by Melissa Piper Nelson
How do you communicate your key business message to customers? Many people just starting out in business question how to get their main selling points across to each of their target audiences and through today’s multiple media platforms.
The main point of identifying target audiences (different consumers in age, identity, ethnicity, location, etc.), is to convert prospects into buying customers.
Each group, or target audience, may have many different ways of resourcing information. Some groups gravitate toward social media, while others access more traditional resources such as local newspapers, radio, television, or community newsletters. Some prefer church and service group related newsletters and email blasts.
Identifying and learning how to utilize these many different communication platforms for your one main message is probably more complicated today than ever before. There’s just many new ways people get, glean through and process information.
You can accomplish any successful media launch by researching where and how customers get their information and, just as important, how they share it with others. Many business owners do this by asking for customer feedback.
Foodies, parent groups, senior organizations, local food advocates, health organizations and others share information through multiple outlets and are generally willing to spread your message, if they feel it connects with their own ideas and strategies.
Many hospitals and health organizations are now partnering with food groups and farmers to share messages and resources about local food initiatives and healthy nutrition. Tapping into these types of initiatives opens new avenues of information streaming.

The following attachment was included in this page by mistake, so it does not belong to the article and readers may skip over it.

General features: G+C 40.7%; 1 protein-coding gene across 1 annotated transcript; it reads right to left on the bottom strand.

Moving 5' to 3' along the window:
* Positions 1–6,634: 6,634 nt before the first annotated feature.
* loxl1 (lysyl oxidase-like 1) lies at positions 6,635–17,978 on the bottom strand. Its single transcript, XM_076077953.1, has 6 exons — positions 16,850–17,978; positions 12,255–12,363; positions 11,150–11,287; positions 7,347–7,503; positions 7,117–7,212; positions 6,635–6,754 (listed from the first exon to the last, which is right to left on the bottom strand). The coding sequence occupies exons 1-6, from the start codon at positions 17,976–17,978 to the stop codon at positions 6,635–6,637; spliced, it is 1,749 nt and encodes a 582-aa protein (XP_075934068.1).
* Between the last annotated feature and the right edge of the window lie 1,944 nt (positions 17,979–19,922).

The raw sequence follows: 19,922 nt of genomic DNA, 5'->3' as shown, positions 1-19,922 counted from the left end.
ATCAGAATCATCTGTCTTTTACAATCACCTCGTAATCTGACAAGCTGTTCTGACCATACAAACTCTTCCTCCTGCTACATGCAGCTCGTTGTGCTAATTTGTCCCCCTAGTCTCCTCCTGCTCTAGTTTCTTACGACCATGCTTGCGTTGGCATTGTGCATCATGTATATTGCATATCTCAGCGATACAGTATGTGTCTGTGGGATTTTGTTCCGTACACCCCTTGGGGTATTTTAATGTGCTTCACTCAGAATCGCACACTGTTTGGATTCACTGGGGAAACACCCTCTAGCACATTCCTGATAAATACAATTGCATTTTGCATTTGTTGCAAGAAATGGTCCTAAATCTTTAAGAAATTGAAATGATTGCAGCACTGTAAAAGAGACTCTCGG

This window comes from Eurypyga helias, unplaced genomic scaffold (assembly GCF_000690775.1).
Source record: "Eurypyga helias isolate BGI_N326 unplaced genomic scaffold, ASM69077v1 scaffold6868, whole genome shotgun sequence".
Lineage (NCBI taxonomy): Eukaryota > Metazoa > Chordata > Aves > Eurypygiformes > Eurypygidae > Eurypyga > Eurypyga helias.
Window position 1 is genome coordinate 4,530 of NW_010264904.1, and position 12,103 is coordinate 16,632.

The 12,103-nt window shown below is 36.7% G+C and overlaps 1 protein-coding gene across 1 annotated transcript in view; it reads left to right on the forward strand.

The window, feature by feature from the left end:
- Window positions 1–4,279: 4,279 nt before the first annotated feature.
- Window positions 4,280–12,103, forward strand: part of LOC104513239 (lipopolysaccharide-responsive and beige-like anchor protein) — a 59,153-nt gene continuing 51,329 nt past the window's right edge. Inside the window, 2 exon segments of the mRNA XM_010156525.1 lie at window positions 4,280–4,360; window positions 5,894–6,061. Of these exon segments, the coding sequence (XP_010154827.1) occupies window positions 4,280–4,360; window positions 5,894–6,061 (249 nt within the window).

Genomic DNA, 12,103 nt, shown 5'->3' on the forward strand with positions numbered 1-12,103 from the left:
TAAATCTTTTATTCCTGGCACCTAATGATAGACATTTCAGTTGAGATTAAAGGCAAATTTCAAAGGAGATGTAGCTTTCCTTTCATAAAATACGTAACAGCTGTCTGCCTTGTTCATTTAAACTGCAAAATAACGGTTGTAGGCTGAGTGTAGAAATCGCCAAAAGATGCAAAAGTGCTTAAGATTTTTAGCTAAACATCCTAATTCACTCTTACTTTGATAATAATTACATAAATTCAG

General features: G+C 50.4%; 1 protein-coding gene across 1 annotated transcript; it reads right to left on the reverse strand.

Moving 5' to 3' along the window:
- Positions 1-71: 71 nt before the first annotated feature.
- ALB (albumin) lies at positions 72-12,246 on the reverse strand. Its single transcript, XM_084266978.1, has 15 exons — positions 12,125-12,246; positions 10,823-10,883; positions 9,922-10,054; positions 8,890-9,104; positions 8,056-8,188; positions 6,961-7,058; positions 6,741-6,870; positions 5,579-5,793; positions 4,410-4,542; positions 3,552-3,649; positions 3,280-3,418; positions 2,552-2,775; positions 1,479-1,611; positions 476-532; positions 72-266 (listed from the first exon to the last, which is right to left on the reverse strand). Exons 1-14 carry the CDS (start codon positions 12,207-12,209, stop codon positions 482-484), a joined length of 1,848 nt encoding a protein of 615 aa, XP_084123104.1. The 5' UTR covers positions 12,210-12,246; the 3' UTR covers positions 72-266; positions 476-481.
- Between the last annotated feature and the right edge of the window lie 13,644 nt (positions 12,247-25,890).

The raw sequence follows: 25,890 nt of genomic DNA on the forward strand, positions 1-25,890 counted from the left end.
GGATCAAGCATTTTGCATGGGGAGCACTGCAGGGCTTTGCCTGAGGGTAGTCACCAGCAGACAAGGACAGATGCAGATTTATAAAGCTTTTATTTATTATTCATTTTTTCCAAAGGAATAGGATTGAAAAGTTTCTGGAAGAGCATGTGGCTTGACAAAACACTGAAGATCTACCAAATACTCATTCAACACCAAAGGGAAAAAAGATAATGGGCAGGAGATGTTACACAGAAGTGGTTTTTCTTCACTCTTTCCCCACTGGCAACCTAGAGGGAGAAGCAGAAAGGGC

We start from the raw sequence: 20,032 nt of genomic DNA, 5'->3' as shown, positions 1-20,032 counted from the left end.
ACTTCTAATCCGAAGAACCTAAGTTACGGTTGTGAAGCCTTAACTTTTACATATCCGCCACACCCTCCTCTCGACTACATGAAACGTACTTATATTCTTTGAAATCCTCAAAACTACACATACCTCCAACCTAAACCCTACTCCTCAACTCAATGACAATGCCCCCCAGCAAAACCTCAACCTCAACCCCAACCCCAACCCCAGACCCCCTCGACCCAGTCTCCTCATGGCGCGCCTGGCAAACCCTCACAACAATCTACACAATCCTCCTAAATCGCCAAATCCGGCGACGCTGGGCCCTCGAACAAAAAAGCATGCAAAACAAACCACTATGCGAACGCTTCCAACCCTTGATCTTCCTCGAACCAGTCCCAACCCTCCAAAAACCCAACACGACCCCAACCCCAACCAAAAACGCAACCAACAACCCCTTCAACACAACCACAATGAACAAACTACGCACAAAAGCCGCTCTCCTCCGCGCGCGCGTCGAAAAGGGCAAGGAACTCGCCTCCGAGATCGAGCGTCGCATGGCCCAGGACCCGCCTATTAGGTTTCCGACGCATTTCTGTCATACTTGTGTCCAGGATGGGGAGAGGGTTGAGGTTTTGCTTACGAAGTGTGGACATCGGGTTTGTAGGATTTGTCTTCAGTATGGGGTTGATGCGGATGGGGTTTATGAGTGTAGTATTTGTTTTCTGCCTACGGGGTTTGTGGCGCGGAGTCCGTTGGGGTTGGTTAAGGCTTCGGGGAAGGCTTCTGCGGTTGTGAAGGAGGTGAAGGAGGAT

You also have to think outside the media box to decide what outlets work best for each target group. What works for the 20-something on-the-go buyer may not be the best alternative for a parent or your senior customer.
Take some time to familiarize yourself with customer feedback and the many ways customers get their information. This research will prove useful in crafting concise language and in formats suitable for the audience and the outlet. Let’s face it, once upon a time, a sign outside the business door provided sufficient information for the customer. Today, we incorporate multiple levels of communication in our daily lives.
Whatever the platform, the message must be clear and concise while prompting a response. Writing short online messages will differ from a longer news release or tailored newsletter article in style, but should not deviate from the key message you wish to establish with the buyer. If you remember that you are striving to make an important connection that will in turn initiate an actual sales transaction, the job becomes more defined.
There are many potential customers out there, but converting them to buyers is a key factor in your ultimate profitability. You may have one main message about your product or service, but it requires you to communicate across many different types of platforms and outlets. And for each, the message needs to be honed to work functionally in capturing attention and encouraging customers to visit your business.
The above information is provided for educational purposes only and should not be substituted for professional business or legal counseling.
One and many: The fine art of targeting messages
by Melissa Piper Nelson